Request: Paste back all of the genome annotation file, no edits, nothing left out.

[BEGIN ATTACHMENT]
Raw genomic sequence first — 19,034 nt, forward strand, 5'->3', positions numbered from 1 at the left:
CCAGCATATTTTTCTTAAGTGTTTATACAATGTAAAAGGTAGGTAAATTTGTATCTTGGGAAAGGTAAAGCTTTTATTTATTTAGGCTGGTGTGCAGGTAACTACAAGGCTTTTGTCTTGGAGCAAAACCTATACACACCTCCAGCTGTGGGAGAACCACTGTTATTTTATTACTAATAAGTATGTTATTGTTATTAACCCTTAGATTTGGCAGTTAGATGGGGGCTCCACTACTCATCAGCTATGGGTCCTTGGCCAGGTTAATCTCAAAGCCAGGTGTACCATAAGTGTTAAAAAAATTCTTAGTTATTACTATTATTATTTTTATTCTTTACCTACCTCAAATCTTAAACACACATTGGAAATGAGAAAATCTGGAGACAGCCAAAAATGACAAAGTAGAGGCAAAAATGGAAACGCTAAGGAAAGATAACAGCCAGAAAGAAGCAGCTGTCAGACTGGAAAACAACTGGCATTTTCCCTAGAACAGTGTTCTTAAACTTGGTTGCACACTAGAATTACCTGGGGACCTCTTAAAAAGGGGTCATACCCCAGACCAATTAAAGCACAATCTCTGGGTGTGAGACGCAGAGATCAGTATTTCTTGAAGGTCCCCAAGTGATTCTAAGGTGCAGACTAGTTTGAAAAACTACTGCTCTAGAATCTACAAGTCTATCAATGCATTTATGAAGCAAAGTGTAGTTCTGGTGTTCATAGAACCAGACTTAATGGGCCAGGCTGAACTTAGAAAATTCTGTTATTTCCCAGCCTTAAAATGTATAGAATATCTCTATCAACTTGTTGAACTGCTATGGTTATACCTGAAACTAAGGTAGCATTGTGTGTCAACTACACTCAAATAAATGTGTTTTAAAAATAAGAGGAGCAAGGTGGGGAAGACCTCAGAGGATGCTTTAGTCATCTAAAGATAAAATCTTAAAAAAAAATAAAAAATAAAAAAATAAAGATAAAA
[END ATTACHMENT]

Raw genomic sequence first — 19,034 nt, forward strand, 5'->3', positions numbered from 1 at the left:
CCAGCATATTTTTCTTAAGTGTTTATACAATGTAAAAGGTAGGTAAATTTGTATCTTGGGAAAGGTAAAGCTTTTATTTATTTAGGCTGGTGTGCAGGTAACTACAAGGCTTTTGTCTTGGAGCAAAACCTATACACACCTCCAGCTGTGGGAGAACCACTGTTATTTTATTACTAATAAGTATGTTATTGTTATTAACCCTTAGATTTGGCAGTTAGATGGGGGCTCCACTACTCATCAGCTATGGGTCCTTGGCCAGGTTAATCTCAAAGCCAGGTGTACCATAAGTGTTAAAAAAATTCTTAGTTATTACTATTATTATTTTTATTCTTTACCTACCTCAAATCTTAAACACACATTGGAAATGAGAAAATCTGGAGACAGCCAAAAATGACAAAGTAGAGGCAAAAATGGAAACGCTAAGGAAAGATAACAGCCAGAAAGAAGCAGCTGTCAGACTGGAAAACAACTGGCATTTTCCCTAGAACAGTGTTCTTAAACTTGGTTGCACACTAGAATTACCTGGGGACCTCTTAAAAAGGGGTCATACCCCAGACCAATTAAAGCACAATCTCTGGGTGTGAGACGCAGAGATCAGTATTTCTTGAAGGTCCCCAAGTGATTCTAAGGTGCAGACTAGTTTGAAAAACTACTGCTCTAGAATCTACAAGTCTATCAATGCATTTATGAAGCAAAGTGTAGTTCTGGTGTTCATAGAACCAGACTTAATGGGCCAGGCTGAACTTAGAAAATTCTGTTATTTCCCAGCCTTAAAATGTATAGAATATCTCTATCAACTTGTTGAACTGCTATGGTTATACCTGAAACTAAGGTAGCATTGTGTGTCAACTACACTCAAATAAATGTGTTTTAAAAATAAGAGGAGCAAGGTGGGGAAGACCTCAGAGGATGCTTTAGTCATCTAAAGATAAAATCTTAAAAAAAAATAAAAAATAAAAAAATAAAGATAAAA